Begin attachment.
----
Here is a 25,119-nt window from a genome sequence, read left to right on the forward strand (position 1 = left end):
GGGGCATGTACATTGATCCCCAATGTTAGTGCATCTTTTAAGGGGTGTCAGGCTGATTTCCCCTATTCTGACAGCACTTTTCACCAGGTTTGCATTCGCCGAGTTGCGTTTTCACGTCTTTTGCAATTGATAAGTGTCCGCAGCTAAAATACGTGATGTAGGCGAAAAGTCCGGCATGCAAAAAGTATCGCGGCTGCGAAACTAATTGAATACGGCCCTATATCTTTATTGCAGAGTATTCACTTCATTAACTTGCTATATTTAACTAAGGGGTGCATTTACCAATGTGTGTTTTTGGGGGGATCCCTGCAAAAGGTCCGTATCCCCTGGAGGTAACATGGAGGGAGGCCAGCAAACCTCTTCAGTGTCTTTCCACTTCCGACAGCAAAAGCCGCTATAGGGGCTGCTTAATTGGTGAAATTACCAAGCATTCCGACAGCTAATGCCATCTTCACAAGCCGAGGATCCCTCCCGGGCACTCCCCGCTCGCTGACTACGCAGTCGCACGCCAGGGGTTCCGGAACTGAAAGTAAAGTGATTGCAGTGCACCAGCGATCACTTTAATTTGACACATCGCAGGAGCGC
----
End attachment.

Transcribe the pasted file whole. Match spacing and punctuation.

Here is a 25,119-nt window from a genome sequence, read left to right on the forward strand (position 1 = left end):
GGGGCATGTACATTGATCCCCAATGTTAGTGCATCTTTTAAGGGGTGTCAGGCTGATTTCCCCTATTCTGACAGCACTTTTCACCAGGTTTGCATTCGCCGAGTTGCGTTTTCACGTCTTTTGCAATTGATAAGTGTCCGCAGCTAAAATACGTGATGTAGGCGAAAAGTCCGGCATGCAAAAAGTATCGCGGCTGCGAAACTAATTGAATACGGCCCTATATCTTTATTGCAGAGTATTCACTTCATTAACTTGCTATATTTAACTAAGGGGTGCATTTACCAATGTGTGTTTTTGGGGGGATCCCTGCAAAAGGTCCGTATCCCCTGGAGGTAACATGGAGGGAGGCCAGCAAACCTCTTCAGTGTCTTTCCACTTCCGACAGCAAAAGCCGCTATAGGGGCTGCTTAATTGGTGAAATTACCAAGCATTCCGACAGCTAATGCCATCTTCACAAGCCGAGGATCCCTCCCGGGCACTCCCCGCTCGCTGACTACGCAGTCGCACGCCAGGGGTTCCGGAACTGAAAGTAAAGTGATTGCAGTGCACCAGCGATCACTTTAATTTGACACATCGCAGGAGCGC